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Tunisia

World bank, 2015
Poverty headcount ratio at $3.20 a day (2011 PPP) (% of population)
3%
Population below international poverty line

Equivalent to 429 Tunisian dinars per worker per month.
WageIndicator Foundation, 2021

130
per month
National minimum wage

Equivalent to 446 Tunisian dinars per worker per month
WageIndicator Foundation, 2021

135
per month
Agriculture minimum wage

Equivalent to 695 Tunisian dinars per worker per month.
Global Living Wage Coalition, 2020

210
per month
Rural living wage
World bank, 2019
Employment in agriculture (% of total employment) (modeled ILO estimate)
14%
Agricultural workforce
World bank, 2019
Agriculture, forestry, and fishing, value added (% of GDP)
10%
Agriculture share of GDP

ITUC Global Rights Index, 2020
Systematic violation of rights.

4
high
Risk to workers' rights

Context

Tunisia has a population of almost 11.7 million people.[1] The majority of Tunisians, 69%, lives in urban regions[2], while the rest 31% inhabits rural areas.[3] Agriculture assumes 14% of total employment,[4] with the agricultural sector representing 10% of the national GDP in Tunisia.[5]

Although Tunisia’s economy has been reviving during the past years, poverty is still a significant problem for the country. The state of development between regions in Tunisia varies greatly, with rural areas being the poorest. Together with tourism, agriculture is a key sector for Tunisia’s economy and a significant driver for the country’s regional development. Nevertheless, poor governance schemes concerning value chains, insufficient financing access for farmers as well as limited productivity due to water stress, pose severe obstacles to the sector’s development. In addition, women in rural areas face various issues which limit their access to decent employment, even though they represent more than half of the agricultural workforce. [6]

The top produced commodities in Tunisia are wheat, fresh cow milk, tomatoes, barley and olives.[7] Tunisia’s top export commodities in terms of quantity are virgin olive oil, refined sugar, dates, macaroni and food wastes.[8]

Footnotes
  1. ^ World Bank (2019). https://data.worldbank.org/indicator/SP.POP.TOTL?locations=TN
  2. ^ World Bank (2019). https://data.worldbank.org/indicator/SP.URB.TOTL.IN.ZS?locations=TN
  3. ^ World Bank (2019). https://data.worldbank.org/indicator/SP.RUR.TOTL.ZS?locations=TN
  4. ^ World Bank (2019). https://data.worldbank.org/indicator/SL.AGR.EMPL.ZS?locations=TN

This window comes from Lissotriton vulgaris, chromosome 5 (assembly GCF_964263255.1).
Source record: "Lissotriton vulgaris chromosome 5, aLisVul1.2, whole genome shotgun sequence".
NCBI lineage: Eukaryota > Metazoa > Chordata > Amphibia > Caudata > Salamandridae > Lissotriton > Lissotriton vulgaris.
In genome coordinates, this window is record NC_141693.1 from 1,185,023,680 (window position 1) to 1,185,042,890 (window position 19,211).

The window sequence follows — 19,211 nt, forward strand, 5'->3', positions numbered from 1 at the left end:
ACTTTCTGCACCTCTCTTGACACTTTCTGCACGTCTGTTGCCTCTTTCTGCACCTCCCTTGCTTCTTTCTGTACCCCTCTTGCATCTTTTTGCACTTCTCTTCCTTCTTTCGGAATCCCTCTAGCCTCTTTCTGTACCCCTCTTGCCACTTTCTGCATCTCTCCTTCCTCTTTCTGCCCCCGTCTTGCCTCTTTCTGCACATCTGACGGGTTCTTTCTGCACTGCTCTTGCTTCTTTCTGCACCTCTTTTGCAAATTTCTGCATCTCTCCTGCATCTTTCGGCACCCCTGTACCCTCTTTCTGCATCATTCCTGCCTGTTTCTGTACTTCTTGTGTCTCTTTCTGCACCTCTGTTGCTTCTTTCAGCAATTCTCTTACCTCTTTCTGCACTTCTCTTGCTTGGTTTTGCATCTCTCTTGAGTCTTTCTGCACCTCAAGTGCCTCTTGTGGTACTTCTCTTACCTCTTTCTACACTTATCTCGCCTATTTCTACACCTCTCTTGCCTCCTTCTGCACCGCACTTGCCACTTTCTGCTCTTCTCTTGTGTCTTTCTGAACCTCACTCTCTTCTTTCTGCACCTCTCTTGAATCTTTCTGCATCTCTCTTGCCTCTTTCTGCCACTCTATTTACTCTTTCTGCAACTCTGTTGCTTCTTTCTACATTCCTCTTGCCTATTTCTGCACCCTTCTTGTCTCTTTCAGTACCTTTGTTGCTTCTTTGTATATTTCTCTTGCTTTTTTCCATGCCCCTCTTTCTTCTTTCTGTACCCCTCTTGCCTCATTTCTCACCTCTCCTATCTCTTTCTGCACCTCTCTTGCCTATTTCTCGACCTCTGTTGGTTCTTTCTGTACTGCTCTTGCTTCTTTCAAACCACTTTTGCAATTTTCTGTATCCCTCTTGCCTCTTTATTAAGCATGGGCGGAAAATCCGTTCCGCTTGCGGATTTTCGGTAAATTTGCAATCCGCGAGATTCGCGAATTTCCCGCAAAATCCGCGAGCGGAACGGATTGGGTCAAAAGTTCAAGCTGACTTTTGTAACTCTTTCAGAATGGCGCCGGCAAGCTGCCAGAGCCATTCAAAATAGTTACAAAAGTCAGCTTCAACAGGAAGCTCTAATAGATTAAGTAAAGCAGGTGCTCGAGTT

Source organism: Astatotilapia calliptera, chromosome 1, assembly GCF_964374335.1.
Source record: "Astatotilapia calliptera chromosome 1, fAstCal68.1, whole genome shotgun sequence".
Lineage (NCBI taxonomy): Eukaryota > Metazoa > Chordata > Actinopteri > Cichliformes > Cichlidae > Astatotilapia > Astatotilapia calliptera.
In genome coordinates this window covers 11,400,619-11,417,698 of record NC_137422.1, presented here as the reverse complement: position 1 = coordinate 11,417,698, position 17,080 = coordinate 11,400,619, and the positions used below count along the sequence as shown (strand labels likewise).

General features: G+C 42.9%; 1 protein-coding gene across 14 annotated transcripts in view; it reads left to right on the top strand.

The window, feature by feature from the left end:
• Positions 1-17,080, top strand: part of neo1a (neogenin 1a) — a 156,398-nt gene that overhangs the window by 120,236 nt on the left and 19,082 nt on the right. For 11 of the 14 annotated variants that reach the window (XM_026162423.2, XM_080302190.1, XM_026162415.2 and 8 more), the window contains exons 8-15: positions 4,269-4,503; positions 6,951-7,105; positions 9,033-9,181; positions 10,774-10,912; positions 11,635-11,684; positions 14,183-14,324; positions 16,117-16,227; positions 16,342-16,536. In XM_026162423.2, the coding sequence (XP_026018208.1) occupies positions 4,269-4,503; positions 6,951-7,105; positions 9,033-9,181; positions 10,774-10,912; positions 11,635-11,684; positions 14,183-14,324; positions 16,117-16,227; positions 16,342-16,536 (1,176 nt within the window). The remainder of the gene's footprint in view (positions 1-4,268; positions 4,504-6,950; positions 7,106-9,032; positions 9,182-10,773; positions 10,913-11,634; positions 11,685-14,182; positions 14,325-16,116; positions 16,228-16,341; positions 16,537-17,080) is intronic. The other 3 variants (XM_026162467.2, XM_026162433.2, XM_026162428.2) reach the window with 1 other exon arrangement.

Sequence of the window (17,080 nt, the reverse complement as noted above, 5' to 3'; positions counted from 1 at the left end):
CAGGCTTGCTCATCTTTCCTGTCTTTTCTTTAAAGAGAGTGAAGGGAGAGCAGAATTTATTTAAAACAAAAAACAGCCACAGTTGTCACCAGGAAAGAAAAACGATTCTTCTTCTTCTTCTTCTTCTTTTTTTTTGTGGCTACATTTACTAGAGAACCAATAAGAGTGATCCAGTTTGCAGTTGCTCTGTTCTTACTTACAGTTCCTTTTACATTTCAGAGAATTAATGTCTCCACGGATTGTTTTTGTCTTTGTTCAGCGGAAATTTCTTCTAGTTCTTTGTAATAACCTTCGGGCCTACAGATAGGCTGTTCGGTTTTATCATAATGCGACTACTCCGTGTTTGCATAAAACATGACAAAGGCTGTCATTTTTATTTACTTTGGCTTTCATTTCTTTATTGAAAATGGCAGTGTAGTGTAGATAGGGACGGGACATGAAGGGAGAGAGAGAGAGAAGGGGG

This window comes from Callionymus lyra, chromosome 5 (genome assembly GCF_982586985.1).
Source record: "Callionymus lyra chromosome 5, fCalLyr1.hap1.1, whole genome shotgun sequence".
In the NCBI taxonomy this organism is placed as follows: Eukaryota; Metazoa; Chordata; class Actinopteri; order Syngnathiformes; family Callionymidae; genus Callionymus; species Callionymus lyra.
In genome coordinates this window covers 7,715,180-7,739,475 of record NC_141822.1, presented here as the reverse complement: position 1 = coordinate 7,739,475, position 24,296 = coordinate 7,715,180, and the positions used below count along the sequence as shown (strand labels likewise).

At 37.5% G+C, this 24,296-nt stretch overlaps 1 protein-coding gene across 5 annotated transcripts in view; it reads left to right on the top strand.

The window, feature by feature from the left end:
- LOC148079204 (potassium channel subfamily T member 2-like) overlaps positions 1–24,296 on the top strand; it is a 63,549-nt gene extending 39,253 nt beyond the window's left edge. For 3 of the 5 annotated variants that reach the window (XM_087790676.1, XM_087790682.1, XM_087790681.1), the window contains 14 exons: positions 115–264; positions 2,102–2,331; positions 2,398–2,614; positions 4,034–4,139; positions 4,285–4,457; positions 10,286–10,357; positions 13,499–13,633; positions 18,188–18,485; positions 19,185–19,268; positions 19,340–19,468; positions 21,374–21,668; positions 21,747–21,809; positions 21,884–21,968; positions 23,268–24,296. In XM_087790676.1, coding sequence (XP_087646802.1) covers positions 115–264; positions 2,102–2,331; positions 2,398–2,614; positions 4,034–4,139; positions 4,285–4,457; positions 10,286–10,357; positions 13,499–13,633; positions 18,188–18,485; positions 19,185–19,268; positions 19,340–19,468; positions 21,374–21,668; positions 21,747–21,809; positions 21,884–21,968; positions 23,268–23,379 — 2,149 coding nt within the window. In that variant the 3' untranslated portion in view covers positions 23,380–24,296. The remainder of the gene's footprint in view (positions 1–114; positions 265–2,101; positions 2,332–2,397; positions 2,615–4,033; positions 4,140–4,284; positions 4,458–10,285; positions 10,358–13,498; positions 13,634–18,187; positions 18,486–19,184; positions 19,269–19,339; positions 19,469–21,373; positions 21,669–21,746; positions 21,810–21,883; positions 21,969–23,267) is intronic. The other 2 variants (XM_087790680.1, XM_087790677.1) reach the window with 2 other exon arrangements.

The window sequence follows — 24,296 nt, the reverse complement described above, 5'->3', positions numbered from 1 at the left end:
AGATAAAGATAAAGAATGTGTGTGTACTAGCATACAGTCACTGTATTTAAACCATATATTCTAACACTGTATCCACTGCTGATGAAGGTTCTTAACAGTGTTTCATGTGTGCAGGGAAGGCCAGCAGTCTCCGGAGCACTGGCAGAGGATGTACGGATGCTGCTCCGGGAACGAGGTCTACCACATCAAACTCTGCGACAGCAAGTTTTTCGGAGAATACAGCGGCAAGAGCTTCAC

5. ^ World Bank (2019). https://data.worldbank.org/indicator/NV.AGR.TOTL.ZS?locations=TN
  6. ^ IFAD. Country Profiles: Tunisia. https://www.ifad.org/en/web/operations/country/id/tunisia
  7. ^ FAOSTAT (2019). http://www.fao.org/faostat/en/#rankings/commodities_by_country
  8. ^ FAOSTAT (2019). http://www.fao.org/faostat/en/#rankings/commodities_by_country_exports

Wages

Minimum wage

The minimum wage in Tunisia, based on a 48-hour system, is 429 Tunisian dinars (130 EUR) per month. As for the agricultural minimum wage, this is set by law at 16.5 Tunisian dinars (5 EUR) per day or 446 Tunisian dinars (135 EUR) per month based on 27 workdays.[1] In general, the government of Tunisia has not been effective in enforcing the minimum wage stated above, especially in sectors without the presence of a workers’ union. Working conditions are reportedly better in foreign export focused companies than local ones specialising in the domestic market. In addition, labor violations are common in the informal sector, since the laws in effect do not protect the sector to a satisfactory level.[2]

Footnotes
  1. ^ Wage Indicator Foundation (2021). Minimum Wage-Tunisia. https://wageindicator.org/salary/minimum-wage/tunisia
  2. ^ [2] U.S. Department of State. 2019 Country Reports on Human Rights Practices: Tunisia. https://www.state.gov/reports/2019-country-reports-on-human-rights-practices/tunisia/

Living wage

The Global Living Wage Coalition has developed a Living Wage Reference Value study for rural Tunisia based on the Anker methodology.

The Anker Living Wage Reference Value for rural Tunisia is estimated at 695 Tunisian dinars (210 EUR) per month. This is the estimated wage for workers to be able to afford a basic but decent standard of living for an average family in rural Tunisia. The estimate is 2 times higher than the national poverty line wage. When compared to the national minimum wage of 429 Tunisian dinars (130 EUR) per month and the agricultural minimum wage of 446 Tunisian dinars (135 EUR) per month mentioned above, the living wage estimate is 62% and 56% higher respectively.[1]

Footnotes
  1. ^ Global Living Wage Coalition (2020). Anker Living Wage Reference Value-Rural Tunisia. https://www.globallivingwage.org/wp-content/uploads/2020/12/Rural-Tunisia-LW-Reference-Value-FINAL.pdf

What's happening

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Living Wage Reference Value, Rural Tunisia

Living wage estimate for workers to be able to afford a basic but decent living standard in a typical rural area of Tunisia.

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Fair Wear Foundation: Tunisia

This report sheds light to the working conditions and incomes of workers in the Tunisian textile and garment industry.

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Covid-19 and the Tunisian Economy

This report by IFPRI, explores the effect that the pandemic has had on the agrifood sector and on household incomes in Tunisia.

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